2) From a realpolitik standpoint it's very difficult to make a case the liberals have really caused any problems recently. Why? Because they don't control ANYTHING. Nothing. At all. And they haven't for some time.
3) A third problem I have is what I'll call the Schiavo/Flag Burning quandary. We are at a unique position in history where the geopolitical forces are in more dynamic flux since they've been in 1492. We have guys fighting in Iraq, Afghanistan, and around the world. We have real and looming problems in Medicaid, Medicare, health care as a whole, the pension system, and probably a considerable personal debt crisis caused in large part by leaning too heavily on new home starts as a way for the administration to win points. What does Congress spend it's best time on, personal family issues and flag burning. Are these last issues compelling? Yes. Are they philosophically important? Yes. Are they 1000 times more complex than the cheap political rah rah issues that they've been transformed into? Yes. A magician's gloved hand flashing through the air of a night club is also compelling.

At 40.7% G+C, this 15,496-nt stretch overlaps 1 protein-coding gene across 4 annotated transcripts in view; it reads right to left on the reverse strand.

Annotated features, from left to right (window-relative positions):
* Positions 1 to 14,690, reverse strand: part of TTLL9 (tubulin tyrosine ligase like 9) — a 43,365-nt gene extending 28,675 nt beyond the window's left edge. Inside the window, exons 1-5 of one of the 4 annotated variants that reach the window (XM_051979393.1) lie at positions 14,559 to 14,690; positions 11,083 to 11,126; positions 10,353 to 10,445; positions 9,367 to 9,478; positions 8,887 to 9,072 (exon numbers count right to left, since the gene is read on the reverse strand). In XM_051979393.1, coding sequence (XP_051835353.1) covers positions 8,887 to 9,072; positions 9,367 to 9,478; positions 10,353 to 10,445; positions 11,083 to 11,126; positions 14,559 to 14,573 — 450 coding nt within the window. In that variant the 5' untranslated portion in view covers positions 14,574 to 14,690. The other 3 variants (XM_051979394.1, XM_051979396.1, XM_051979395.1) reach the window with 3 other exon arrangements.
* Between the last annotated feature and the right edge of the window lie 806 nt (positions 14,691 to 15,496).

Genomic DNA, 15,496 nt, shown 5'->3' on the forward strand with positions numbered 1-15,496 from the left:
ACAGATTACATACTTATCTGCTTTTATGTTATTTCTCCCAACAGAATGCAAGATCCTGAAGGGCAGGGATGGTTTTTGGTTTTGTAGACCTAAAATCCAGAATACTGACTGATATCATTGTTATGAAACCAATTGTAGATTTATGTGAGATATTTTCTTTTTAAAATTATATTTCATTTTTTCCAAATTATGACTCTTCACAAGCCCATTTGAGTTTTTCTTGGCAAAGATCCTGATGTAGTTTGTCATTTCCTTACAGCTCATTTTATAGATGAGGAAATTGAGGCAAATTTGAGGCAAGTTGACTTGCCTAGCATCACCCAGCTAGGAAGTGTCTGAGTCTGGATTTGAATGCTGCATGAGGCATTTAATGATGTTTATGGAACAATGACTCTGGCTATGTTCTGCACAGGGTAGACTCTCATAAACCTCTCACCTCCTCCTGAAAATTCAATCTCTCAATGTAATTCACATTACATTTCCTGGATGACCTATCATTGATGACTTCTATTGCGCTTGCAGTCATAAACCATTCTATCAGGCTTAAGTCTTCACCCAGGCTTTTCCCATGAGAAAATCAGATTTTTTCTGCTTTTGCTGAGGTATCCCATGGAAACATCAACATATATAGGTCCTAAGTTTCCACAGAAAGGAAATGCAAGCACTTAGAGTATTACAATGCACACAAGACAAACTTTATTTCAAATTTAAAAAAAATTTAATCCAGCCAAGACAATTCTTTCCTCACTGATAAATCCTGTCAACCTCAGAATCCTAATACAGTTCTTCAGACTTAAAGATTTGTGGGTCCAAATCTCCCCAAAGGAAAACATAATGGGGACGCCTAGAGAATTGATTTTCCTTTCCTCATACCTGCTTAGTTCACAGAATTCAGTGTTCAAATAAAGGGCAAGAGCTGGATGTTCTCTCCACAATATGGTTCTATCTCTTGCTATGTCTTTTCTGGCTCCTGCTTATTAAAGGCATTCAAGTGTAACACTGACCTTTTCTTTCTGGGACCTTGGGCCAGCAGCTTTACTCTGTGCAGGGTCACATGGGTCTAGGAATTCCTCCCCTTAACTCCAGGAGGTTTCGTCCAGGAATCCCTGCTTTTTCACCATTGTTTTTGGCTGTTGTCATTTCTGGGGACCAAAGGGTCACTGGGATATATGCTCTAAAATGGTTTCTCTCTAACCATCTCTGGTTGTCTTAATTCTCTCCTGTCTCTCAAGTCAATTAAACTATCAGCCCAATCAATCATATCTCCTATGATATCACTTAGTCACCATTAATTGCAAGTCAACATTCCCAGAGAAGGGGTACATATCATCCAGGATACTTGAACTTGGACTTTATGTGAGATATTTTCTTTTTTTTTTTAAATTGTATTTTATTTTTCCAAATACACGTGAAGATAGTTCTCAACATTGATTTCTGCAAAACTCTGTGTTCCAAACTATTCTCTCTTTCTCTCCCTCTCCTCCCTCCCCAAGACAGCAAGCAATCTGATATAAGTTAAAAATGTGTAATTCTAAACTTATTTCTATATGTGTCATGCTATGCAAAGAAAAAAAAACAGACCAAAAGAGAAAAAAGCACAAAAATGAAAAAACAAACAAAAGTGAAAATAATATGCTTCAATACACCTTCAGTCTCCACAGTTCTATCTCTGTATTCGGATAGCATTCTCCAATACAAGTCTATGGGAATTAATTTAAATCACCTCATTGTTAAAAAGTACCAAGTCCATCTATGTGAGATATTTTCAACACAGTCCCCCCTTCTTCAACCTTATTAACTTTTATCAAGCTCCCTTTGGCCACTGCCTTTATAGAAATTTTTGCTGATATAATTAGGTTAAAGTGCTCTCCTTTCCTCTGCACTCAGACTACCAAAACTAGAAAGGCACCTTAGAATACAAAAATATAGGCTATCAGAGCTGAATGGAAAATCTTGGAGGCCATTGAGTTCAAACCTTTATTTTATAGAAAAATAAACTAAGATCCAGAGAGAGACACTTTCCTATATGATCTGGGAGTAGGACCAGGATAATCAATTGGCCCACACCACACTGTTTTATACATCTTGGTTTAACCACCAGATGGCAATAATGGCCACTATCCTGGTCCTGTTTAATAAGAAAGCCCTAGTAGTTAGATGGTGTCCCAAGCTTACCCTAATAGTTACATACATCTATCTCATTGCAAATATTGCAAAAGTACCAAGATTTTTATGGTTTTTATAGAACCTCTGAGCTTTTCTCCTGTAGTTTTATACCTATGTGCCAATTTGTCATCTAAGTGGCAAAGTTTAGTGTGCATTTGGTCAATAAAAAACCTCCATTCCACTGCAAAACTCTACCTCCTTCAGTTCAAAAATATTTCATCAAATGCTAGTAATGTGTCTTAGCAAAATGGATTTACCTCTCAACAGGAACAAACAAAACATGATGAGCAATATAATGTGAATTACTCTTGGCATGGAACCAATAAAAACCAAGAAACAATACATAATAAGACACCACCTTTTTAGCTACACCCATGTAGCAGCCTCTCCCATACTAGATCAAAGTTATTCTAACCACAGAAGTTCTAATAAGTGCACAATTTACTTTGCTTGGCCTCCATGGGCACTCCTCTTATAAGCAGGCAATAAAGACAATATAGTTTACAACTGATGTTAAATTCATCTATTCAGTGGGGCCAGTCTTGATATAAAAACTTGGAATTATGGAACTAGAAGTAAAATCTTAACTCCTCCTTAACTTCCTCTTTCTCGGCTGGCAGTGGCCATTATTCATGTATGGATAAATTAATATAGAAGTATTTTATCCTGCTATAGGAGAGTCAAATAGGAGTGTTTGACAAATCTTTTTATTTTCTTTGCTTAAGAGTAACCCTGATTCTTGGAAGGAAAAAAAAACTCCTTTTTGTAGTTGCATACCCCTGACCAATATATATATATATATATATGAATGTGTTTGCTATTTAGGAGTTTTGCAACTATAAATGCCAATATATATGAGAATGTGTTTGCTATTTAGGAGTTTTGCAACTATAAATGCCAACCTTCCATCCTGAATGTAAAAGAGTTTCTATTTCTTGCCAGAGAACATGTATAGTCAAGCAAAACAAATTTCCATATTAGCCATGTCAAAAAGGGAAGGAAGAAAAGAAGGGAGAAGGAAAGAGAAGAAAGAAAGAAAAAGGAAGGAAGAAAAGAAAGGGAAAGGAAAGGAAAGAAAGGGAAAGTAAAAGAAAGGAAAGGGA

The flip side
The flip side is that there does need to be a legitimate explanation for why liberals get kicked around these days. The answer is very simple:
They aren't proposing any ideas. They borrowed a few one-liners from the Jim Wallis book, but frankly all we are seeing from the liberal leadership right now is sophistry.
This was demonstrated comically by John Stewart's interview with Howard Dean the other day.
Stewart: "What would you actually DO if you were in office?"
Dean: "We would be the party who said, love your neighbour as yourself, and you don't get to pick your neighbour?"
Stewart: "Other than something you can put on your pillowcase, what would you do?"
Dean: No answer